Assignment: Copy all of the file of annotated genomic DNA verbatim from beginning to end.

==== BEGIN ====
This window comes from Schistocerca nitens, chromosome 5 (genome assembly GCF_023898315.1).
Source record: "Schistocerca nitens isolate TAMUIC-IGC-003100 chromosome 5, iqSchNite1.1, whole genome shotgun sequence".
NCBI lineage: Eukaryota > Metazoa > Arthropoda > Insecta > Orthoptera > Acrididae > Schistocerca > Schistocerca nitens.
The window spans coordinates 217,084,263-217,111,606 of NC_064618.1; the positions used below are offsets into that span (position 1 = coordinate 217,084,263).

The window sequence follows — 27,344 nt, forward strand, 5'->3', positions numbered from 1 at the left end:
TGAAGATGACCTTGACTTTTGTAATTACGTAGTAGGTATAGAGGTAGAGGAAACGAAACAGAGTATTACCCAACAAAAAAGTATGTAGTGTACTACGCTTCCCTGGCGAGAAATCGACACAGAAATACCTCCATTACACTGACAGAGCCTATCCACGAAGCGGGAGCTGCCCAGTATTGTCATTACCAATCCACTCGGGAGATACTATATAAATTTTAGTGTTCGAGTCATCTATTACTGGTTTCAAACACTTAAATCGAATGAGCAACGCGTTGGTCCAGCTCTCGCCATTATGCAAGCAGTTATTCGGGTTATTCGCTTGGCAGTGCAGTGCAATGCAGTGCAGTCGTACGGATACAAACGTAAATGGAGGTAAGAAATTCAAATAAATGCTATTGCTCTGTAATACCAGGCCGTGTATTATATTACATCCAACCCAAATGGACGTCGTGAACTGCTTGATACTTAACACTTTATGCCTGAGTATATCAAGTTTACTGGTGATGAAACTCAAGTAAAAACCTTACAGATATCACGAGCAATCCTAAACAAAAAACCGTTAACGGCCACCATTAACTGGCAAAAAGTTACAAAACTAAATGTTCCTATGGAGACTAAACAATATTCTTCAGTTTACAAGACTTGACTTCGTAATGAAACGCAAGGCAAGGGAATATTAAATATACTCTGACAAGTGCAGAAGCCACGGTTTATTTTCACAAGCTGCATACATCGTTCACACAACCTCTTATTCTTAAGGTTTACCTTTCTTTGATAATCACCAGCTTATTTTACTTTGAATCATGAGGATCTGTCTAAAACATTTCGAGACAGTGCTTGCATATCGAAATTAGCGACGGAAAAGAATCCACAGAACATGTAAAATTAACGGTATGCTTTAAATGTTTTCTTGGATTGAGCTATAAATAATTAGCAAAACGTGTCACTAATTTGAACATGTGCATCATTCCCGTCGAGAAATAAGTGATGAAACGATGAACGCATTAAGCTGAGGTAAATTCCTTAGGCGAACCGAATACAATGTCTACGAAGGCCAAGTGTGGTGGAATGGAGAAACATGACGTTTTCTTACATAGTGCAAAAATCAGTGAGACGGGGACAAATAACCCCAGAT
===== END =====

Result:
This window comes from Schistocerca nitens, chromosome 5 (genome assembly GCF_023898315.1).
Source record: "Schistocerca nitens isolate TAMUIC-IGC-003100 chromosome 5, iqSchNite1.1, whole genome shotgun sequence".
NCBI lineage: Eukaryota > Metazoa > Arthropoda > Insecta > Orthoptera > Acrididae > Schistocerca > Schistocerca nitens.
The window spans coordinates 217,084,263-217,111,606 of NC_064618.1; the positions used below are offsets into that span (position 1 = coordinate 217,084,263).

The window sequence follows — 27,344 nt, forward strand, 5'->3', positions numbered from 1 at the left end:
TGAAGATGACCTTGACTTTTGTAATTACGTAGTAGGTATAGAGGTAGAGGAAACGAAACAGAGTATTACCCAACAAAAAAGTATGTAGTGTACTACGCTTCCCTGGCGAGAAATCGACACAGAAATACCTCCATTACACTGACAGAGCCTATCCACGAAGCGGGAGCTGCCCAGTATTGTCATTACCAATCCACTCGGGAGATACTATATAAATTTTAGTGTTCGAGTCATCTATTACTGGTTTCAAACACTTAAATCGAATGAGCAACGCGTTGGTCCAGCTCTCGCCATTATGCAAGCAGTTATTCGGGTTATTCGCTTGGCAGTGCAGTGCAATGCAGTGCAGTCGTACGGATACAAACGTAAATGGAGGTAAGAAATTCAAATAAATGCTATTGCTCTGTAATACCAGGCCGTGTATTATATTACATCCAACCCAAATGGACGTCGTGAACTGCTTGATACTTAACACTTTATGCCTGAGTATATCAAGTTTACTGGTGATGAAACTCAAGTAAAAACCTTACAGATATCACGAGCAATCCTAAACAAAAAACCGTTAACGGCCACCATTAACTGGCAAAAAGTTACAAAACTAAATGTTCCTATGGAGACTAAACAATATTCTTCAGTTTACAAGACTTGACTTCGTAATGAAACGCAAGGCAAGGGAATATTAAATATACTCTGACAAGTGCAGAAGCCACGGTTTATTTTCACAAGCTGCATACATCGTTCACACAACCTCTTATTCTTAAGGTTTACCTTTCTTTGATAATCACCAGCTTATTTTACTTTGAATCATGAGGATCTGTCTAAAACATTTCGAGACAGTGCTTGCATATCGAAATTAGCGACGGAAAAGAATCCACAGAACATGTAAAATTAACGGTATGCTTTAAATGTTTTCTTGGATTGAGCTATAAATAATTAGCAAAACGTGTCACTAATTTGAACATGTGCATCATTCCCGTCGAGAAATAAGTGATGAAACGATGAACGCATTAAGCTGAGGTAAATTCCTTAGGCGAACCGAATACAATGTCTACGAAGGCCAAGTGTGGTGGAATGGAGAAACATGACGTTTTCTTACATAGTGCAAAAATCAGTGAGACGGGGACAAATAACCCCAGAT